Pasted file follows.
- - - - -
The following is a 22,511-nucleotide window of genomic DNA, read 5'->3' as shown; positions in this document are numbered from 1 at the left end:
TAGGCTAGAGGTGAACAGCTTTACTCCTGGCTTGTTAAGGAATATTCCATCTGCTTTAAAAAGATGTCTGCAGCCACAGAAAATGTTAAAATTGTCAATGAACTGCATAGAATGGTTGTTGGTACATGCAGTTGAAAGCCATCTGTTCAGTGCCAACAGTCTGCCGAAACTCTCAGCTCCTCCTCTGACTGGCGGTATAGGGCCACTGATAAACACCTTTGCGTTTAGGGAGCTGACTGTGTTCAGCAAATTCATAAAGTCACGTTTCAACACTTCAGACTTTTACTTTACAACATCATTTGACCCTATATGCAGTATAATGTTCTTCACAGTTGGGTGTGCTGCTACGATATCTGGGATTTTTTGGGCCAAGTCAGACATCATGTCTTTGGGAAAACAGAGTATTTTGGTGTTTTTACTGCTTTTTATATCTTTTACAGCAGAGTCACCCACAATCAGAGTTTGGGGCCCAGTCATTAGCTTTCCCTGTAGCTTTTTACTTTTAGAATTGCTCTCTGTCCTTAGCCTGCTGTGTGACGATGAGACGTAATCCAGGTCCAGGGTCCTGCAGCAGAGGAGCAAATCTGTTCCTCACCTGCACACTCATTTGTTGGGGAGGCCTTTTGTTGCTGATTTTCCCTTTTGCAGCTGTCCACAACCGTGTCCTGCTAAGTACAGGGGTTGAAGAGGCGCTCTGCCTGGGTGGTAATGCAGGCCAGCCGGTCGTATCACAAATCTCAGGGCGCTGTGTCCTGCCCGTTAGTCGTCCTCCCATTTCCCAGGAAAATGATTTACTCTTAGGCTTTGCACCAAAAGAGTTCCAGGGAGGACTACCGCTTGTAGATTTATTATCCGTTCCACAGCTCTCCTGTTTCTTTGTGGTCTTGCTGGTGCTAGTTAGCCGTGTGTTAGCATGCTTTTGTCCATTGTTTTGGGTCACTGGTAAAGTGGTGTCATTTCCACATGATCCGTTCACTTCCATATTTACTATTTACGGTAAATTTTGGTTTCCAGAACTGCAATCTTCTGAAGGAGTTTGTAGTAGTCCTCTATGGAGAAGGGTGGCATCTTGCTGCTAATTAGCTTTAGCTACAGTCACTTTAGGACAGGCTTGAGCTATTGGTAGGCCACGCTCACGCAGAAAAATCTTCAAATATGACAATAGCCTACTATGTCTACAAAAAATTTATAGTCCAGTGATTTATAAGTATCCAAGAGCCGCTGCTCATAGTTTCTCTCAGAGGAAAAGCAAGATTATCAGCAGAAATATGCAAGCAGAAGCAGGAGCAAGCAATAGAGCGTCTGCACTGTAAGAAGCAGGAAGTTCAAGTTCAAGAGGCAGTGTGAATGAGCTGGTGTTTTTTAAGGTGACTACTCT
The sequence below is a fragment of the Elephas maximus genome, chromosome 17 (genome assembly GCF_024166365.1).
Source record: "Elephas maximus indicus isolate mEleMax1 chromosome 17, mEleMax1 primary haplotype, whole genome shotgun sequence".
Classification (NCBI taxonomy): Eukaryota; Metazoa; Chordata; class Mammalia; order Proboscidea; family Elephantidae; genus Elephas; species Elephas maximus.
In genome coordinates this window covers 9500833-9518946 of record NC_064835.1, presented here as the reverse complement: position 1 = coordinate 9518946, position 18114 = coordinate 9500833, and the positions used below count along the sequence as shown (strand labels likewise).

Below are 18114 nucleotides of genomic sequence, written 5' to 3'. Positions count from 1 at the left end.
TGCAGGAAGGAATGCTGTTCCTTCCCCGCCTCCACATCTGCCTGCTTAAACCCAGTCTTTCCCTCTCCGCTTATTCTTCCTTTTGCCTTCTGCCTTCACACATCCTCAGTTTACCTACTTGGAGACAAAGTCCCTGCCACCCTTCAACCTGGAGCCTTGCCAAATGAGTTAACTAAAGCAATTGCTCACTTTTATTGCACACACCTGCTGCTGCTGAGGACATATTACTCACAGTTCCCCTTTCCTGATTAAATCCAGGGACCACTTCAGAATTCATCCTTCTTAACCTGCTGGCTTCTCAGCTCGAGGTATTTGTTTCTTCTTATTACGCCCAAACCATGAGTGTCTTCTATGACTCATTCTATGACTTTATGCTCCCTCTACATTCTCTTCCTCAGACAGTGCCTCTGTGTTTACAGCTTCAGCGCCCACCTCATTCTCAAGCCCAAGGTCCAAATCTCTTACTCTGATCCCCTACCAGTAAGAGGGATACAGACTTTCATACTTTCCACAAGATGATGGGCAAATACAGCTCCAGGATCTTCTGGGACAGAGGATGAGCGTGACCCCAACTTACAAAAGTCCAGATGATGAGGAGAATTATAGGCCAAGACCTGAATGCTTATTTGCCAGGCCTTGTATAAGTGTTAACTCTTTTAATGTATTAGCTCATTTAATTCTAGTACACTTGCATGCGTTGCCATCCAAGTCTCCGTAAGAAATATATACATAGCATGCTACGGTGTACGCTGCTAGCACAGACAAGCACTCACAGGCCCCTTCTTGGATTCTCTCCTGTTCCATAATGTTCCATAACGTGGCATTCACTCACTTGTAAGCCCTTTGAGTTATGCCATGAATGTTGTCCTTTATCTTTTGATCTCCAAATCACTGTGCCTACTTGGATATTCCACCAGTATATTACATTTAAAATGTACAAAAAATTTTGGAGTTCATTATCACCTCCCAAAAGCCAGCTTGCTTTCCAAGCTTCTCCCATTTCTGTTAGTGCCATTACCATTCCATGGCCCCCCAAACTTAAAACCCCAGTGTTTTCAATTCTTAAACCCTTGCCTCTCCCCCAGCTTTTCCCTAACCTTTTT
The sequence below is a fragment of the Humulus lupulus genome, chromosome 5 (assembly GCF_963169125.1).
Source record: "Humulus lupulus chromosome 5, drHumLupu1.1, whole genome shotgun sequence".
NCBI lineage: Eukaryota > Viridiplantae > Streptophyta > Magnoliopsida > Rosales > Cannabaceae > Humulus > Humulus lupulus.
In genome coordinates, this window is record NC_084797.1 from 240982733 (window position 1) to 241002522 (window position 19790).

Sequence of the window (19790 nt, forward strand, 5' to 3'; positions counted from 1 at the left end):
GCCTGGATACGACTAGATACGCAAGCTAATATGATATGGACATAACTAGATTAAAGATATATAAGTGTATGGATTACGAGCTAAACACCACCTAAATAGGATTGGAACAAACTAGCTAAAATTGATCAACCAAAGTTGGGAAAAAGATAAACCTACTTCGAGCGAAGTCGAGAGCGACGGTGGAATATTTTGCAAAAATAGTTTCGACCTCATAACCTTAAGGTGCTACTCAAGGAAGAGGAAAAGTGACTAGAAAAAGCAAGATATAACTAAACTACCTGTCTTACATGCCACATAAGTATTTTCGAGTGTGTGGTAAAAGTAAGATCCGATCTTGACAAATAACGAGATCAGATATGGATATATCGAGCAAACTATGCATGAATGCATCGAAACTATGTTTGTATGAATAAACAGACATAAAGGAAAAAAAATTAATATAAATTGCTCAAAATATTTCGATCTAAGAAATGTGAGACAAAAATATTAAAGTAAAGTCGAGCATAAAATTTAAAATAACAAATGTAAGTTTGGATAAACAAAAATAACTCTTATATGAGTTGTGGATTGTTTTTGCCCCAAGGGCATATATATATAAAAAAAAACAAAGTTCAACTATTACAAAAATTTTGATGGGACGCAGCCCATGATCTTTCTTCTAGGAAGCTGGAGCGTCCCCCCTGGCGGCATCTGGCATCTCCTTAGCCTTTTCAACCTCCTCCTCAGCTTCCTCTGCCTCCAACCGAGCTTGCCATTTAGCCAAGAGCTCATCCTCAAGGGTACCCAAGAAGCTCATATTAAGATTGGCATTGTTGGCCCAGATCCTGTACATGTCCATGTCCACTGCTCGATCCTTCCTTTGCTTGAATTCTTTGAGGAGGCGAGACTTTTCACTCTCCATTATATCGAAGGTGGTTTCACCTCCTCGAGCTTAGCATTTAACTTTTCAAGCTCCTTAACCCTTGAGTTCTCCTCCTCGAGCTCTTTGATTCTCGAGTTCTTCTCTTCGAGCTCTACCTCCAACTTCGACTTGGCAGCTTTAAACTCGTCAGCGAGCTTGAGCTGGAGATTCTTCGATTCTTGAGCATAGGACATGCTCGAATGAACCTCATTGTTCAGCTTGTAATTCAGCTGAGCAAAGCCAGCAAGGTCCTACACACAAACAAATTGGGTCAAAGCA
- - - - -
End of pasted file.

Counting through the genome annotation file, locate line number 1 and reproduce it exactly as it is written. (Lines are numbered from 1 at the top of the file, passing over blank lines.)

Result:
The following is a 22,511-nucleotide window of genomic DNA, read 5'->3' as shown; positions in this document are numbered from 1 at the left end: